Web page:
Happy Story Time Sunday! Today, I’m sharing a fresh Easter flash fiction that I conceived on my bike ride, and then penned this afternoon in the park. It’s a fledging of a flash, and I’m super excited to share it with you this Easter Sunday. I’d love to hear your reactions. Enjoy!
Every year it was the same arduous application process. Perfect professional photos snapped, portfolios updated with hobbies and talents, full-financial disclosures provided. They wrapped their lives in a packet with the prettiest bow they could find and submitted it early before the frost ended. Then, they waited.
Ten years into marriage and this was the first year they’d been selected for a hunt. Both believed that finding a lucky egg could save the cracks emerging in their marriage.
“Babe did you bring sunscreen?” Minutes before the start of the race and Paul was panicky and concerned with skin care.
Bridgette looked through the layers of gear in her bag but didn’t see the lotion.
“Don’t see it. Sorry.” She held her breath and waited.
“Damnit, Bridgette. Do you even want to have a baby? This is the most important day of our lives, and you’re blowing it.” Paul’s feelings peeled back to reveal a bitterness. Bridgette was like women today, completely sterile. Easter races were the last hopes of humanity, and this was their big chance.
Bridget and Paul waited at the front of the lawn. They had been waiting since well-before the first pink pathways opened up in the sky. Between them rested a brown wicker basket with pink and blue ribbons woven by their parents for good luck.
Despite the Easter sunshine, the grassy fingers of the White House lawn had its tips painted white. The couple wore their Easter outfits, heels and dress shoes. It was all about presentation if they wanted to win a grand prize. Paul gripped Bridgette’s hand, digging in, as they waited for the sound of the sparrow to begin the hunt.
“The fountain will be crowded. Too obvious to put an egg there. We better stick to our plan and sprint for the far perimeter.” He pointed, returning to the plan for the fifteenth time since they arrived.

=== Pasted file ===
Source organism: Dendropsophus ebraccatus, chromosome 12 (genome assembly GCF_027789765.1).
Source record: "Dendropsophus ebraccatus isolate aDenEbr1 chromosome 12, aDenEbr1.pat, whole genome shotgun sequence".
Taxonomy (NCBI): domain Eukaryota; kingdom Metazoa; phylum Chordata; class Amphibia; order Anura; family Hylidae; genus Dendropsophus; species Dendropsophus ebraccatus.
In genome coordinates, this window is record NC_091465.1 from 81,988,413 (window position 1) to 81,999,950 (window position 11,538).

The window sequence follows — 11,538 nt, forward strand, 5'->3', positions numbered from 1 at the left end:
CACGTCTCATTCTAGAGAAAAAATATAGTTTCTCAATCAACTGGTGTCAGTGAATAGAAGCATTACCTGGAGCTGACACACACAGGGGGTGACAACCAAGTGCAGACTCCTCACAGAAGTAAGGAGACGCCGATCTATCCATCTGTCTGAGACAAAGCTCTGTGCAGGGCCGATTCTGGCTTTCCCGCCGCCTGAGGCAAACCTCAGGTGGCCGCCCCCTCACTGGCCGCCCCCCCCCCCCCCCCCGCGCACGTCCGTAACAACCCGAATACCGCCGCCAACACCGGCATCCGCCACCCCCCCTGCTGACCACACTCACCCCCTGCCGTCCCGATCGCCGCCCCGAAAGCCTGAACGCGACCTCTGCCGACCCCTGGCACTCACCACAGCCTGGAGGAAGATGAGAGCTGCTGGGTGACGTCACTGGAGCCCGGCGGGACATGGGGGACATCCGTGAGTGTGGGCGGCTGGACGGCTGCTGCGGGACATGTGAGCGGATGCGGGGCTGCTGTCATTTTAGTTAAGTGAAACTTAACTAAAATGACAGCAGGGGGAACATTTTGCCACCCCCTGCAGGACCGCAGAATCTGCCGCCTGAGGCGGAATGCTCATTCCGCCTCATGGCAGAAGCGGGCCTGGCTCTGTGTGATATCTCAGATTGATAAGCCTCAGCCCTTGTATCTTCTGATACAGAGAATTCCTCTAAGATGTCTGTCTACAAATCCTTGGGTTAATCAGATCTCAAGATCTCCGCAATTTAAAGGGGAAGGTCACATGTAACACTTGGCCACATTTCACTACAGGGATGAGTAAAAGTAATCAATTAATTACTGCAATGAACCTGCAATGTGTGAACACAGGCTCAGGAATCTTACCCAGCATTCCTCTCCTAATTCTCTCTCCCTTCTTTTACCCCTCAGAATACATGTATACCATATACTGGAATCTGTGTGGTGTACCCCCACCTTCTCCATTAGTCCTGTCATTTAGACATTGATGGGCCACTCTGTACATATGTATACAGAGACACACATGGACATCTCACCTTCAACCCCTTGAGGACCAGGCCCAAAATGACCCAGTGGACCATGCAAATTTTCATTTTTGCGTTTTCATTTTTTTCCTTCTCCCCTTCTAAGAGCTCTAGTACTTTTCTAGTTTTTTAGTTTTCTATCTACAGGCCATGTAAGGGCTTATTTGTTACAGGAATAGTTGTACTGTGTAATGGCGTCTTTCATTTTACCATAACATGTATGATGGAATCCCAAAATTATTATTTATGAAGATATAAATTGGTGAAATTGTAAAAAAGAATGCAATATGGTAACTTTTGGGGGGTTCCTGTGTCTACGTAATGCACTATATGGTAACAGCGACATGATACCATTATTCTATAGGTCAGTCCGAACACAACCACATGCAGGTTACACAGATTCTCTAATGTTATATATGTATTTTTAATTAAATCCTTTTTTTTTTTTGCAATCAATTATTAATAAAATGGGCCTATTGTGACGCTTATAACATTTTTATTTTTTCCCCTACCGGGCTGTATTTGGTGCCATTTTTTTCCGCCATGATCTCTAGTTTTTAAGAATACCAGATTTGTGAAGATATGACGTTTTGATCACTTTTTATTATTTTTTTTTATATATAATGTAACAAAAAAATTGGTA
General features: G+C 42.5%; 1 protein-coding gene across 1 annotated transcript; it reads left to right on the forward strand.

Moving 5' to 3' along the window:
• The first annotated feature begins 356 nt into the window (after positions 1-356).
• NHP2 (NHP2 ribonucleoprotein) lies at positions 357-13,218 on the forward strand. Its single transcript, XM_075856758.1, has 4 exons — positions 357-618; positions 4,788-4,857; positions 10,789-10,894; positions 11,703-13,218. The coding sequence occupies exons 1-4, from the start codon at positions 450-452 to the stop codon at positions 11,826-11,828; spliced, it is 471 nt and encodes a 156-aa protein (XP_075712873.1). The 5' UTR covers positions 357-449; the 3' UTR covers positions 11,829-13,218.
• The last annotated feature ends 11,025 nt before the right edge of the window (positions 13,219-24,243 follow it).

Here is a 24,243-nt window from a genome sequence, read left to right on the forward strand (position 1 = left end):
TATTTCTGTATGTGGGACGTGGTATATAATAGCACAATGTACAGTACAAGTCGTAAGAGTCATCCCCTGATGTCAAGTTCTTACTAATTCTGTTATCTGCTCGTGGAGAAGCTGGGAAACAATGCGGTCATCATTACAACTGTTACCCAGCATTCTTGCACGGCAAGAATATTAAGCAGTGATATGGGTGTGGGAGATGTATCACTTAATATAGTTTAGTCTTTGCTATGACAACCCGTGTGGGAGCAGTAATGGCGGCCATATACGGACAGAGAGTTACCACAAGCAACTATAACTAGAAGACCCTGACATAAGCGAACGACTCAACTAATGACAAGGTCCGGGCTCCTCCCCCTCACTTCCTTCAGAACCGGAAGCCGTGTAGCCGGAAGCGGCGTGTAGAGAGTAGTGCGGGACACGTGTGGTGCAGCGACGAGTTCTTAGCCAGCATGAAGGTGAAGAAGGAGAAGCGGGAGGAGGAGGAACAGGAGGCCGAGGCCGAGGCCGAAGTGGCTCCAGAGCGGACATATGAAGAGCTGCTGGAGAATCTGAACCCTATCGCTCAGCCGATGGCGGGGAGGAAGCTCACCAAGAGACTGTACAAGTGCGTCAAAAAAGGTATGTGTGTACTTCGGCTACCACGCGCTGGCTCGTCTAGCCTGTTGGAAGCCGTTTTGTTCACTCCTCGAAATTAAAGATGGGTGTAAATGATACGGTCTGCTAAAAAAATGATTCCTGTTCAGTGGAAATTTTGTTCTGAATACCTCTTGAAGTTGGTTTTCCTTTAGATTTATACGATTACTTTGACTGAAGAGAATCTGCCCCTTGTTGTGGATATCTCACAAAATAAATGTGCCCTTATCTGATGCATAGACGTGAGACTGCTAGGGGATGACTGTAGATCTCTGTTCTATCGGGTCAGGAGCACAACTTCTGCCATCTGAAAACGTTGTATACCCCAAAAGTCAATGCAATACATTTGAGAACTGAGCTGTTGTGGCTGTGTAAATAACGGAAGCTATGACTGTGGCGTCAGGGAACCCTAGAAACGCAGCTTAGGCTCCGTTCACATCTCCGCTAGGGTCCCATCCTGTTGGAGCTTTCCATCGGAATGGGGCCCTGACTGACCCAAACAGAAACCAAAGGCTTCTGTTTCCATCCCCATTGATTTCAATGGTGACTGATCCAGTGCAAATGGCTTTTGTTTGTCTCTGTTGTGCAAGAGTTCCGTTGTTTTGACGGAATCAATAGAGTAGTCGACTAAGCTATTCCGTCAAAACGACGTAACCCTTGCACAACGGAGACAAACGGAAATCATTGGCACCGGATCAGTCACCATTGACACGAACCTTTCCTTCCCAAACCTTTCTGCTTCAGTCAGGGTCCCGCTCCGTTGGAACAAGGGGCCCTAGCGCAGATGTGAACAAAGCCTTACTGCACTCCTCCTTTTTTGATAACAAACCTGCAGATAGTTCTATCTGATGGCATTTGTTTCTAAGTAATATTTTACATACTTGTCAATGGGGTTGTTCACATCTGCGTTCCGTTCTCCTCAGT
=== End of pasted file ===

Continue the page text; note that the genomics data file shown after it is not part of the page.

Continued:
Bridgette nodded her head, but secretly she worried. How much time would they waste hiking that huge distance in the hopes of an outlying egg?
“Remember, Paul, there’s only seventeen lucky eggs out there, and there’s hundreds of hopeful couples waiting here.” She reached up to calm his nerves with a soft touch, but Paul pulled away.
All these years projecting the perfect couple, following all of the guidelines, just to falter here at the start line. Bridgette’s will felt fragile as the eggs out in the first yard.
“They’re cleverly disguised, Bridge.” He moved back to her side, recomposed. “Remember, look for the camouflage eggs tucked in the gate or among the orchids.”
The sparrow began its long twittering sound, followed by a buzz. Couples in their finery took off through the White House lawn in search of humanities coveted crop of seventeen viable eggs.
Paul sprinted faster than Bridgette. He was always pulling ahead while she fell behind. He wore goggles and scanned the perimeter of the lawn as he jogged, looking for any sign of organic material in the shape of an egg.
It was then Bridgette saw it, sitting by the water fountain’s edge. An orange egg. The light hit it perfectly, and she could see it gleaming there, all she had ever wanted. And in a flash, she was rocking her baby, bathing her baby, swaddling someone in unconditional love.
“Bridge, what are you doing? I swear you’ve got less than two brain cells in there. You don’t have the trajectory mapped; you’re way off course. Get over here!”
Bridgette raised her hand to signal Paul, but then folded it back down to her side. His anger was volcanic, and this egg hunt was a clear indicator of how their partnership would progress, especially if an innocent life was added.
No, she would let the golden orange egg lay for another couple. One whose hearts still glowed. Maybe they could bring up a new chick with compassion.
“Coming, Paul.” She smiled as she joined him in the far side of the lawn, placing her hand back into his controlling palm.